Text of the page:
The Japanese regard bonsai as a union of very old beliefs and Eastern philosophies regarding harmony between man, his soul and nature.
Much focus and patience is required to carefully prune the roots and branches to prevent unwanted growth. The best bonsai specimens portray nature accurately in miniature form.
It’s important to remember that the goal of bonsai is not to duplicate nature, but instead to communicate its spirit and essence.
Monks began using bonsai for meditative purposes as they tried to join the elements of earth, water and sky. Making bonsai is therefore a Zen Buddhist practice which helps the gardener become closer with nature and more importantly with one’s self. The process is never-ending as the tree requires constant attention in order to flow harmoniously and naturally. With the appropriate love, a well-cared for bonsai can live for hundreds of years.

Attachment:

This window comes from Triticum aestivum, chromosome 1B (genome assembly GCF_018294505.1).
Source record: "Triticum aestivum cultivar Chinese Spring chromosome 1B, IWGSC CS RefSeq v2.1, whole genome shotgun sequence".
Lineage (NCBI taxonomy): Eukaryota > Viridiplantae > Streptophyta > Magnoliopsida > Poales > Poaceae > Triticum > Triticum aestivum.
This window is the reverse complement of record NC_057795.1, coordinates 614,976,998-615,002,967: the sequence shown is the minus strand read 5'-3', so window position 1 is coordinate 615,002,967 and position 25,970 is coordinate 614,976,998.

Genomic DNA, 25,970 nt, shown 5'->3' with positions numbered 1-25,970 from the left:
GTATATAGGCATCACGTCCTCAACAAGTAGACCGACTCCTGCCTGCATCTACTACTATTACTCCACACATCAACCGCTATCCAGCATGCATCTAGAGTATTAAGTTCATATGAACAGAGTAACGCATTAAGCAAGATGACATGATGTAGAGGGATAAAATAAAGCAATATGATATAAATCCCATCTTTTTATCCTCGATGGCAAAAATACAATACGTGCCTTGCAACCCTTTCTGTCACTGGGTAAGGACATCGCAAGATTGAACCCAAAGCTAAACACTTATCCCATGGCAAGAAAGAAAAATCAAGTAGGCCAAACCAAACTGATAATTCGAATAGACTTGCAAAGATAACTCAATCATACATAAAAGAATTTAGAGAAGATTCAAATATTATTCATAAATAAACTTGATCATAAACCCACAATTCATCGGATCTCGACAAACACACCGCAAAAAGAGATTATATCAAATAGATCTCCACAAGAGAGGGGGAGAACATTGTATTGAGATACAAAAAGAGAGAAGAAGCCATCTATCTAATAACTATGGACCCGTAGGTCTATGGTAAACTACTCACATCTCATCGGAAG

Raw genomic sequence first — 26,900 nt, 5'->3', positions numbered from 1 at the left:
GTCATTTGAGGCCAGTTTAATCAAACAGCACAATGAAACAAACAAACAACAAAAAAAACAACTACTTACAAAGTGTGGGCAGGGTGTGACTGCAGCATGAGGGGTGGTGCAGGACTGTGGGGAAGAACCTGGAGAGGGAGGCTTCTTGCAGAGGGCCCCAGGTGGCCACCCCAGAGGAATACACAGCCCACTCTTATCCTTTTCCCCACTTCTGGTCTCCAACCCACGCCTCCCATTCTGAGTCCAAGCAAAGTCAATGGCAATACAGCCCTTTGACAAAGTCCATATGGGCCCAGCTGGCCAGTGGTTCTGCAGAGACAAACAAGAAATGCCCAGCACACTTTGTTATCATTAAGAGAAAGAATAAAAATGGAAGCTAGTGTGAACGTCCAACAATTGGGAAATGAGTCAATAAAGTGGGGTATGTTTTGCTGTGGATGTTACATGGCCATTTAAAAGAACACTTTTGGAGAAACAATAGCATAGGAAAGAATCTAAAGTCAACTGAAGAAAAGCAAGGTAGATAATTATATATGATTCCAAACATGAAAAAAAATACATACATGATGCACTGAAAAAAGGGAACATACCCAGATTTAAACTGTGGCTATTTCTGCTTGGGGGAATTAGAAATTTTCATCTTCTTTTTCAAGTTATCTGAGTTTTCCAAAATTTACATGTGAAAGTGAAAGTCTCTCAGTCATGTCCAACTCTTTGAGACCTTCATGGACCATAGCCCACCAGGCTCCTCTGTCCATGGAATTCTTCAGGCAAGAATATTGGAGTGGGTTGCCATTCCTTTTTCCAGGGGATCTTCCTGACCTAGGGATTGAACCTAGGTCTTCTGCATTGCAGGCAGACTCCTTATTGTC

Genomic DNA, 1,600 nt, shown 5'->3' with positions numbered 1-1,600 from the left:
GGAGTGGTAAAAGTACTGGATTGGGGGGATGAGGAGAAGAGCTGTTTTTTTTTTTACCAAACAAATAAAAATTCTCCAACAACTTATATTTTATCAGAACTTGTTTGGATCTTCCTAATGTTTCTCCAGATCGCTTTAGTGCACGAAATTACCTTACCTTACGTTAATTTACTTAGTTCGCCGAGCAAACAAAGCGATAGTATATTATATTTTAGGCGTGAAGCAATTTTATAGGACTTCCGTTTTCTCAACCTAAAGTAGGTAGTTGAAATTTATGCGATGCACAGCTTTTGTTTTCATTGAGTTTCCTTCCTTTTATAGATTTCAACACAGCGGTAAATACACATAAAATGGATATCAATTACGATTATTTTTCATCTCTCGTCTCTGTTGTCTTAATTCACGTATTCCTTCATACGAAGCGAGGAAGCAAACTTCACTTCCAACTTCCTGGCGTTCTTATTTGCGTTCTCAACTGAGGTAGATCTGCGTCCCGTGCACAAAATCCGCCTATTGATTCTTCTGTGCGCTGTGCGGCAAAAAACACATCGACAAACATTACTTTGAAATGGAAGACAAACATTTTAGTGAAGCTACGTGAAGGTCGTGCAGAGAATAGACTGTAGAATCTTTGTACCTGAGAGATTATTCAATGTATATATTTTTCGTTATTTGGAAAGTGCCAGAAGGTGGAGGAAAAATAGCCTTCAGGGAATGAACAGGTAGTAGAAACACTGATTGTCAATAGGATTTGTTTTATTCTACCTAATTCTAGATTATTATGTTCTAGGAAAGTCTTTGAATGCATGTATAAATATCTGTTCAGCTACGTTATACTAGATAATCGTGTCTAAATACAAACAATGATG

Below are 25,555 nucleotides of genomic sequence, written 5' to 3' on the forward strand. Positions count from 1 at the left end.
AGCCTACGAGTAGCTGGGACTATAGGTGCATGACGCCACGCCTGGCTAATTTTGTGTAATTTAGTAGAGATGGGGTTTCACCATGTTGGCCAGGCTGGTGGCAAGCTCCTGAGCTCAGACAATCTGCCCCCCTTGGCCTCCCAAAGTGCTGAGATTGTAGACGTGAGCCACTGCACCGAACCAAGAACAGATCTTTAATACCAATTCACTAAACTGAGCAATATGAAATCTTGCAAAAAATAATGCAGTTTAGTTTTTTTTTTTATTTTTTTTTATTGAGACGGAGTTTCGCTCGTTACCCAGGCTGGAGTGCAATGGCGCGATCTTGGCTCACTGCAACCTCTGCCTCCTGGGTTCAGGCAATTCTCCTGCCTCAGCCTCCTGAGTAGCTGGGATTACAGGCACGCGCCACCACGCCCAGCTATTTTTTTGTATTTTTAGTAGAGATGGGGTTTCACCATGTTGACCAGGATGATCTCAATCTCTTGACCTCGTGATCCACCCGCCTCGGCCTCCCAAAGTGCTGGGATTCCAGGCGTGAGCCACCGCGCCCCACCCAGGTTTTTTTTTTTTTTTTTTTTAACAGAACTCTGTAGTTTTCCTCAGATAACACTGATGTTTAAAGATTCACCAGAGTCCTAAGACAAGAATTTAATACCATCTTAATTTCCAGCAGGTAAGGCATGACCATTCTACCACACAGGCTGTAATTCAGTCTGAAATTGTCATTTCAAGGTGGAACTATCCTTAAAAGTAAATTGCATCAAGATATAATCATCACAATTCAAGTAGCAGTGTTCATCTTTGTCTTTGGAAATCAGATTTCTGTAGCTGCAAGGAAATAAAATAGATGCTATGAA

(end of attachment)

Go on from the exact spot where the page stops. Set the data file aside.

So what are the main styles for growing bonsai that resemble that balance with nature?
1) Formal upright – this form looks like a human standing upright. It is grown straight with balancing symmetry.
2) Informal upright – this technique is meant to resemble windswept trees that remain upright despite their conditions.
3) Slanting – this shape is similar to dense forest trees that lean toward the light over streams.
4) Cascading – this style reminds the viewer of waterfalls as nature pulls the water down.
5) Semi-cascading – this final method evokes a picture of plants and other vegetation that grow on cliff faces, yet stretch toward the sun.
As you can see, this ancient horticultural art form allows the gardener to become like the creative forces of nature. Through much contemplation and meditation one can produce the mysteries of nature in a living thing which then embodies these quintessential qualities.